A catalog of validity indices for step counting wearable technologies during treadmill walking: the CADENCE-Kids study

Zachary R. Gould, Jose Mora-Gonzalez, Elroy J. Aguiar, John M. Schuna, Tiago V. Barreira, Christopher C. Moore, John Staudenmayer, Catrine Tudor-Locke

Research output: Contribution to journalArticlepeer-review

Abstract

Background: Wearable technologies play an important role in measuring physical activity (PA) and promoting health. Standardized validation indices (i.e., accuracy, bias, and precision) compare performance of step counting wearable technologies in young people. Purpose: To produce a catalog of validity indices for step counting wearable technologies assessed during different treadmill speeds (slow [0.8–3.2 km/h], normal [4.0–6.4 km/h], fast [7.2–8.0 km/h]), wear locations (waist, wrist/arm, thigh, and ankle), and age groups (children, 6–12 years; adolescents, 13–17 years; young adults, 18–20 years). Methods: One hundred seventeen individuals (13.1 ± 4.2 years, 50.4% female) participated in this cross-sectional study and completed 5-min treadmill bouts (0.8 km/h to 8.0 km/h) while wearing eight devices (Waist: Actical, ActiGraph GT3X+, NL-1000, SW-200; Wrist: ActiGraph GT3X+; Arm: SenseWear; Thigh: activPAL; Ankle: StepWatch). Directly observed steps served as the criterion measure. Accuracy (mean absolute percentage error, MAPE), bias (mean percentage error, MPE), and precision (correlation coefficient, r; standard deviation, SD; coefficient of variation, CoV) were computed. Results: Five of the eight tested wearable technologies (i.e., Actical, waist-worn ActiGraph GT3X+, activPAL, StepWatch, and SW-200) performed at < 5% MAPE over the range of normal speeds. More generally, waist (MAPE = 4%), thigh (4%) and ankle (5%) locations displayed higher accuracy than the wrist location (23%) at normal speeds. On average, all wearable technologies displayed the lowest accuracy across slow speeds (MAPE = 50.1 ± 35.5%), and the highest accuracy across normal speeds (MAPE = 15.9 ± 21.7%). Speed and wear location had a significant effect on accuracy and bias (P < 0.001), but not on precision (P > 0.05). Age did not have any effect (P > 0.05). Conclusions: Standardized validation indices focused on accuracy, bias, and precision were cataloged by speed, wear location, and age group to serve as important reference points when selecting and/or evaluating device performance in young people moving forward. Reduced performance can be expected at very slow walking speeds (0.8 to 3.2 km/h) for all devices. Ankle-worn and thigh-worn devices demonstrated the highest accuracy. Speed and wear location had a significant effect on accuracy and bias, but not precision. Trial registration: Clinicaltrials.govNCT01989104. Registered November 14, 2013.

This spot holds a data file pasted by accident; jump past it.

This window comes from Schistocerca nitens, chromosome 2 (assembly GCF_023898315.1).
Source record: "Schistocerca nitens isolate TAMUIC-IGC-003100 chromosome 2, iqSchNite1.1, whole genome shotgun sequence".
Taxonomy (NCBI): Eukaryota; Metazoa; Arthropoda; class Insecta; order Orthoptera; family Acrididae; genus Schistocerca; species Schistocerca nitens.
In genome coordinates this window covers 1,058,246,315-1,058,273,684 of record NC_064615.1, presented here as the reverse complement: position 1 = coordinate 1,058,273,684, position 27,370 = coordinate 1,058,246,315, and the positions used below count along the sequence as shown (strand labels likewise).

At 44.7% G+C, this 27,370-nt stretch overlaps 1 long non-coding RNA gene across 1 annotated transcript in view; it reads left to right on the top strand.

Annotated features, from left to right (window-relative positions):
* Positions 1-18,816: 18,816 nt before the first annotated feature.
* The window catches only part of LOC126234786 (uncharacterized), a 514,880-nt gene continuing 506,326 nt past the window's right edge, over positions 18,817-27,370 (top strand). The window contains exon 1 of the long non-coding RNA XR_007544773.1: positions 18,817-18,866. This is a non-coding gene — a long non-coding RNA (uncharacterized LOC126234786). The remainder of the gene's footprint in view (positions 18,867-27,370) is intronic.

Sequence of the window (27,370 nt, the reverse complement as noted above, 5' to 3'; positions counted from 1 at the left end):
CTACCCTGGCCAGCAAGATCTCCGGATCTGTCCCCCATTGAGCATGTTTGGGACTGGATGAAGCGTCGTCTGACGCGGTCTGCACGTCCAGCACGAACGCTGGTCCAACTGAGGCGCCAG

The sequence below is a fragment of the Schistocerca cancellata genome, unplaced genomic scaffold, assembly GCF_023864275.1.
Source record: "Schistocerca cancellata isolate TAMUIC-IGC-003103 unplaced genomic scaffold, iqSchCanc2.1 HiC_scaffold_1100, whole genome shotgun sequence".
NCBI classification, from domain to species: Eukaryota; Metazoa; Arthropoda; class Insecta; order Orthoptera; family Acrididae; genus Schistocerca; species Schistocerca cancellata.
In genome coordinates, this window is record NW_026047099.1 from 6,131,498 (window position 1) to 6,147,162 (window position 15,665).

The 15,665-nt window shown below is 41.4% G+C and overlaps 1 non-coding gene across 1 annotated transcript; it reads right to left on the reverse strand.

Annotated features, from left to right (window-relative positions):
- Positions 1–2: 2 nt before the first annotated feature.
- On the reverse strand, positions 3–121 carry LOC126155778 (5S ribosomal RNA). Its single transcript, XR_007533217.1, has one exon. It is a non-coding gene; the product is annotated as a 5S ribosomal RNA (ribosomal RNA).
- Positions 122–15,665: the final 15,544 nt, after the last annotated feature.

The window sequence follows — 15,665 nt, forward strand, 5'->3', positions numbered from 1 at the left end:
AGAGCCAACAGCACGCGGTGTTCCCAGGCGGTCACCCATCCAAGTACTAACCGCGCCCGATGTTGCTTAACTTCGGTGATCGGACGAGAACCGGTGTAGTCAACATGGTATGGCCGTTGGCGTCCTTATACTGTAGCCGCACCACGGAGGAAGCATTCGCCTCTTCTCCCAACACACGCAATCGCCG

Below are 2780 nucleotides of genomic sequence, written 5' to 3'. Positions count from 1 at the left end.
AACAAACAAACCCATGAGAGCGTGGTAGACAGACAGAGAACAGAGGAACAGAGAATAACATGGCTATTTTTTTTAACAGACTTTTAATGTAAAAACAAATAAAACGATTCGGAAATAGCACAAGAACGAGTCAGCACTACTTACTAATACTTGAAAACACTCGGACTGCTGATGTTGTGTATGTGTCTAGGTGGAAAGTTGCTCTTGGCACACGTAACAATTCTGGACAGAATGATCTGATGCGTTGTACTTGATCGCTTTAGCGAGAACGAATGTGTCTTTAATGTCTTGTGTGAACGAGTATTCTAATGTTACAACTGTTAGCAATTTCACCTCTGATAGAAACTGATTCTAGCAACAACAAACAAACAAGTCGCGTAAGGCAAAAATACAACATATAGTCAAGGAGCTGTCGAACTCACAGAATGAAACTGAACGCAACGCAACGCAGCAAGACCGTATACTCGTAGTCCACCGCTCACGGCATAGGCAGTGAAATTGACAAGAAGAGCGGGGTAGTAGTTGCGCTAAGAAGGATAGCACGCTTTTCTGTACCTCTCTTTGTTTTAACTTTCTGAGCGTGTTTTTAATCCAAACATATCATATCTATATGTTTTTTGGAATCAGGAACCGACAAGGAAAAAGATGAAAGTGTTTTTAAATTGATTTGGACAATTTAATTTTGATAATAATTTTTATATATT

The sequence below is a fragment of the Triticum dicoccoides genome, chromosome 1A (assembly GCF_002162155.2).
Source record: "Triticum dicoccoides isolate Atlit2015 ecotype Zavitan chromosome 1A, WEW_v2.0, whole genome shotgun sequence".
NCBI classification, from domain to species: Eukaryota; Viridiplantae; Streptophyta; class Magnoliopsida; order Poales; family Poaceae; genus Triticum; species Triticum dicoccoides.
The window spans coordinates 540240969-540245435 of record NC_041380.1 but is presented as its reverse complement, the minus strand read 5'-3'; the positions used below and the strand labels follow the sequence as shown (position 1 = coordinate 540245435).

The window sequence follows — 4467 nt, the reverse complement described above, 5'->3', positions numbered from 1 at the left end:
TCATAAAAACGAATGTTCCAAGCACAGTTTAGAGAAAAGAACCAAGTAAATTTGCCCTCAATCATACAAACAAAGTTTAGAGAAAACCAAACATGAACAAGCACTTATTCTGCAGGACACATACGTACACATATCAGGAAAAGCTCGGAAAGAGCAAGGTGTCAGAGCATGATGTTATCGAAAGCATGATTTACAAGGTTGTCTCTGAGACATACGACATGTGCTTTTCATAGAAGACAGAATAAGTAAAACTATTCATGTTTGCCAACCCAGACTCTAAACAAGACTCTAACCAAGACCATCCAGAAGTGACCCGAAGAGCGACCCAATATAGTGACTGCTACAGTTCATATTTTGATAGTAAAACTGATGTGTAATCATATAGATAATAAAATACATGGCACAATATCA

Original languageEnglish (US)
Article number97
JournalInternational Journal of Behavioral Nutrition and Physical Activity
Volume18
Issue number1
DOIs
StatePublished - Dec 2021

Keywords

  • Accelerometer
  • Accuracy
  • Bias
  • Measurement
  • Pedometer
  • Physical activity

ASJC Scopus subject areas

  • Medicine (miscellaneous)
  • Physical Therapy, Sports Therapy and Rehabilitation
  • Nutrition and Dietetics

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